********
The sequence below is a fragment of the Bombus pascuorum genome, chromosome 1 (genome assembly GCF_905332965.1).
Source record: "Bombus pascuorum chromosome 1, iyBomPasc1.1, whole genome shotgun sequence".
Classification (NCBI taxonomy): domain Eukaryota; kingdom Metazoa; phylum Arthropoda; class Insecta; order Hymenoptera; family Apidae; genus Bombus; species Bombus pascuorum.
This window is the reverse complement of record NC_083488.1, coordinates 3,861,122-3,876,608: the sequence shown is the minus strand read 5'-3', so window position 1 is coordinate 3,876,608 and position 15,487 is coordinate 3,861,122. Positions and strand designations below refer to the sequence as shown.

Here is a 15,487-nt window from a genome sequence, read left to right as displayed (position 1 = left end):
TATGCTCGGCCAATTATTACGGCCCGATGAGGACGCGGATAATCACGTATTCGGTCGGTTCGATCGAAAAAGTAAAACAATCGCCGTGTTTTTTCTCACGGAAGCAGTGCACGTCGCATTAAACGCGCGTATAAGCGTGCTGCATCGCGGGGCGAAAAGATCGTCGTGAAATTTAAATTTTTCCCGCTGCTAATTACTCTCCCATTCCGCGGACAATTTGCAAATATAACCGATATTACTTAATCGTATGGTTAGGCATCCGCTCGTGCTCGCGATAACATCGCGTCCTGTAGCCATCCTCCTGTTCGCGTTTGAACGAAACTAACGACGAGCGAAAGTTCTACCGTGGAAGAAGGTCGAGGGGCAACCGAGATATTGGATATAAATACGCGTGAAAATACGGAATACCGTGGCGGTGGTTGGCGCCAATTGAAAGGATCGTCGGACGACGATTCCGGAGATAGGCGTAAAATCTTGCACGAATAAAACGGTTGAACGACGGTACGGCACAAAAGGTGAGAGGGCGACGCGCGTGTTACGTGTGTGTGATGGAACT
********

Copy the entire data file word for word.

The sequence below is a fragment of the Bombus pascuorum genome, chromosome 1 (genome assembly GCF_905332965.1).
Source record: "Bombus pascuorum chromosome 1, iyBomPasc1.1, whole genome shotgun sequence".
Classification (NCBI taxonomy): domain Eukaryota; kingdom Metazoa; phylum Arthropoda; class Insecta; order Hymenoptera; family Apidae; genus Bombus; species Bombus pascuorum.
This window is the reverse complement of record NC_083488.1, coordinates 3,861,122-3,876,608: the sequence shown is the minus strand read 5'-3', so window position 1 is coordinate 3,876,608 and position 15,487 is coordinate 3,861,122. Positions and strand designations below refer to the sequence as shown.

Here is a 15,487-nt window from a genome sequence, read left to right as displayed (position 1 = left end):
TATGCTCGGCCAATTATTACGGCCCGATGAGGACGCGGATAATCACGTATTCGGTCGGTTCGATCGAAAAAGTAAAACAATCGCCGTGTTTTTTCTCACGGAAGCAGTGCACGTCGCATTAAACGCGCGTATAAGCGTGCTGCATCGCGGGGCGAAAAGATCGTCGTGAAATTTAAATTTTTCCCGCTGCTAATTACTCTCCCATTCCGCGGACAATTTGCAAATATAACCGATATTACTTAATCGTATGGTTAGGCATCCGCTCGTGCTCGCGATAACATCGCGTCCTGTAGCCATCCTCCTGTTCGCGTTTGAACGAAACTAACGACGAGCGAAAGTTCTACCGTGGAAGAAGGTCGAGGGGCAACCGAGATATTGGATATAAATACGCGTGAAAATACGGAATACCGTGGCGGTGGTTGGCGCCAATTGAAAGGATCGTCGGACGACGATTCCGGAGATAGGCGTAAAATCTTGCACGAATAAAACGGTTGAACGACGGTACGGCACAAAAGGTGAGAGGGCGACGCGCGTGTTACGTGTGTGTGATGGAACT